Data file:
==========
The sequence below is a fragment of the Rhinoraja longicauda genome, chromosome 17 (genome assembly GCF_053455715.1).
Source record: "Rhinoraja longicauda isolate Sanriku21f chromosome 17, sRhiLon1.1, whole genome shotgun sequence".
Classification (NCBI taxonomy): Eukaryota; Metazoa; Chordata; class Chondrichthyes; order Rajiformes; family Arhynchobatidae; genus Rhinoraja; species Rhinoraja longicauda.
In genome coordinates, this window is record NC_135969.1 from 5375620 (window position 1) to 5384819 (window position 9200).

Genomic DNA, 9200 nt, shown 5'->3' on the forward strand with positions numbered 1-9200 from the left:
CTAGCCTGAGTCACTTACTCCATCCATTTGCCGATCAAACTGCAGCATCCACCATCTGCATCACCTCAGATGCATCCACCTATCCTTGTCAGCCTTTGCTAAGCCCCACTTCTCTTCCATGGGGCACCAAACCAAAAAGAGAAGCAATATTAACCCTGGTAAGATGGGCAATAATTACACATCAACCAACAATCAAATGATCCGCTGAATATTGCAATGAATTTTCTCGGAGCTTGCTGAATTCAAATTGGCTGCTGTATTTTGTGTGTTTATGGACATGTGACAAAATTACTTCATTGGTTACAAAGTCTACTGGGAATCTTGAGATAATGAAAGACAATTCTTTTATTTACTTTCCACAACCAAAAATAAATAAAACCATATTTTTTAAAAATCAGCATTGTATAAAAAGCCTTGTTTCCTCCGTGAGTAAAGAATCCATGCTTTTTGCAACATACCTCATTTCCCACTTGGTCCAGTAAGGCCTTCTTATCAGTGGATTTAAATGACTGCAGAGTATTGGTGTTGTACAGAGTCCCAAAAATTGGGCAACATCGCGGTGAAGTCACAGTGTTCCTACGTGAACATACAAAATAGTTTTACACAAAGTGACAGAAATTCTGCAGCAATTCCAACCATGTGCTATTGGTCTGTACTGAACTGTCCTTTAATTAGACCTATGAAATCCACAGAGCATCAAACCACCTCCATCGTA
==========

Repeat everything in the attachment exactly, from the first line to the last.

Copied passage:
The sequence below is a fragment of the Rhinoraja longicauda genome, chromosome 17 (genome assembly GCF_053455715.1).
Source record: "Rhinoraja longicauda isolate Sanriku21f chromosome 17, sRhiLon1.1, whole genome shotgun sequence".
Classification (NCBI taxonomy): Eukaryota; Metazoa; Chordata; class Chondrichthyes; order Rajiformes; family Arhynchobatidae; genus Rhinoraja; species Rhinoraja longicauda.
In genome coordinates, this window is record NC_135969.1 from 5375620 (window position 1) to 5384819 (window position 9200).

Genomic DNA, 9200 nt, shown 5'->3' on the forward strand with positions numbered 1-9200 from the left:
CTAGCCTGAGTCACTTACTCCATCCATTTGCCGATCAAACTGCAGCATCCACCATCTGCATCACCTCAGATGCATCCACCTATCCTTGTCAGCCTTTGCTAAGCCCCACTTCTCTTCCATGGGGCACCAAACCAAAAAGAGAAGCAATATTAACCCTGGTAAGATGGGCAATAATTACACATCAACCAACAATCAAATGATCCGCTGAATATTGCAATGAATTTTCTCGGAGCTTGCTGAATTCAAATTGGCTGCTGTATTTTGTGTGTTTATGGACATGTGACAAAATTACTTCATTGGTTACAAAGTCTACTGGGAATCTTGAGATAATGAAAGACAATTCTTTTATTTACTTTCCACAACCAAAAATAAATAAAACCATATTTTTTAAAAATCAGCATTGTATAAAAAGCCTTGTTTCCTCCGTGAGTAAAGAATCCATGCTTTTTGCAACATACCTCATTTCCCACTTGGTCCAGTAAGGCCTTCTTATCAGTGGATTTAAATGACTGCAGAGTATTGGTGTTGTACAGAGTCCCAAAAATTGGGCAACATCGCGGTGAAGTCACAGTGTTCCTACGTGAACATACAAAATAGTTTTACACAAAGTGACAGAAATTCTGCAGCAATTCCAACCATGTGCTATTGGTCTGTACTGAACTGTCCTTTAATTAGACCTATGAAATCCACAGAGCATCAAACCACCTCCATCGTA